Last night was a no-good, terrible night for Southeast Missouri for a pair of reasons: they lost a game they desperately needed to win, and they’ve lost their leading scorer, Jarekious Bradley for at leas the next week, and possibly more. If alarm bells weren’t already going off in Cape Girardeau, they should be now.
Watching the CBS Sports Network telecast last night, I couldn’t tell what happened to Bradley. I just saw him down on the court in pain, and the network didn’t feel the need to show any replays. According to Southeast Missouri’s head coach Dickie Nutt, he’ll miss the next 7-8 days at an absolute minimum with a knee injury, and might not return this season. According to Josh Fryman of KFVS, Bradley is undergoing an MRI this afternoon.
But it’s not just Bradley’s injury that’s worrying Nutt, it’s his team’s reaction to it.
“For whatever reason we played tight, ” Nutt told the Southeast Missourian. “We played as if we had pressure on us, we played with a lack of confidence. All those things are something that — I mean, you’ve got to be a player. You’re a Division I player. You can’t allow a little thing — you can’t allow big things like an injury to one of our players … and then we just played with a lack of urgency. They put a 3-2 zone on us and we couldn’t crack it. We couldn’t hit a shot.”
If the Redhawks have to go without Bradley, “a lack of confidence” isn’t going to make the road any smoother.
After I posted my Player of the Year power rankings, there was much debate, as I fully hoped and expected there would be. But with two strong nominees on sub .500 teams it got me thinking: How often does a top team have the PoY?
Of the last 35 winners of the award, 27 were on either the team that won the regular season championship or were runner-up. If you don’t want to break out the calculators, that’s 77%, or just better than three in four.
Of the other eight, two were on sub .500 teams: Henry Domercant in 2001-2002, (EIU was 7-9 that season) and Brett Roberts in 1991-92. (Morehead State went 6-8 in OVC play) The others on non-champion or runner-up teams? Lester Hudson‘s first of two awards, (UTM, ’07-08) Treton Hassell, (AP, 2000-01) Bob McCann, (Morehead 1986-87) Joe Jakubick, (Akron 1982-83) and both of Jerry Beck‘s awards. (MTSU 1980-81, ’82-83)
While there is precident, one difference between this year and past winners is the field. I remember Domercant and Hudson, and both were dominant players in their time. Is Jarekious Bradley, Tyler Stone, or Patrick Miller clear and above better than JJ Mann, Cameron Payne, Jarvis Williams, Glenn Cosey, or Angelo Miller? I think when you compare similar resumes, I feel the edge could go to the players on better teams.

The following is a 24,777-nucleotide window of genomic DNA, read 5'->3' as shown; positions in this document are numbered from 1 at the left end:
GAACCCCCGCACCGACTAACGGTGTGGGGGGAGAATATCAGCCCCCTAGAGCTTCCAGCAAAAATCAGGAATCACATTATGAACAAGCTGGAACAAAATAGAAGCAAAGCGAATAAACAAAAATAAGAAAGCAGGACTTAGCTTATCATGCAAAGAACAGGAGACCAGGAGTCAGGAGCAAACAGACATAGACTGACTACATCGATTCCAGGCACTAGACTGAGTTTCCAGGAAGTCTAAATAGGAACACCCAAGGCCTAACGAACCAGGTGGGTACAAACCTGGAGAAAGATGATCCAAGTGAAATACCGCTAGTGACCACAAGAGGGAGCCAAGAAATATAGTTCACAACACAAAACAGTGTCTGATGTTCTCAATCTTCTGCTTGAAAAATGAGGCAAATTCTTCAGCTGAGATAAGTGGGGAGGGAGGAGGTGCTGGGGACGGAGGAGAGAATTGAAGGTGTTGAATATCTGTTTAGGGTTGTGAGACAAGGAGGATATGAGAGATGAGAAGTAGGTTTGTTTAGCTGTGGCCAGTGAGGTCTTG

Yesterday, the NCAA announced proposed rule changes for college football next season, with tweaks on targeting and slowing down up-tempo offenses among the changes. The targeting change is just common sense, and changes and awful rule with good intentions to just a bad rule with good intentions. It’s the clock management one I find more interesting.
As you’re probably aware, in college football the play clock stops on first down’s until the ball can be set. Since they’re using the play clock to determine the “10 seconds” that the offense isn’t allowed to hike the football, it’s going to be closer to 20 (or more) on first down plays. While trying to make changes on third down, for instance, would be difficult; You would have to know before the play started exactly who was subbing in or staying out, and what the next play call would be, on first down’s the defense will have plenty of time.
This is where up-tempo offenses will have troubles. Very few second down plays, even in the fastest offenses, get off with more than 30 seconds on the play clock: it’s usually much closer to 25. But on first down’s? Now the offense, which could presumably be nearly set up before the ball is even set, will have to stand over the ball for an additional 10 seconds, waiting for the play clock to reach 30. I understand the reasoning for the rule, it’s (notably weak) link to improving “player safety,” and think it can very much even the playing field for the defense, which is at in inherent disadvantage. But I don’t think they thought it all the way through.
Because up-tempo offenses are part of what makes college football so exciting.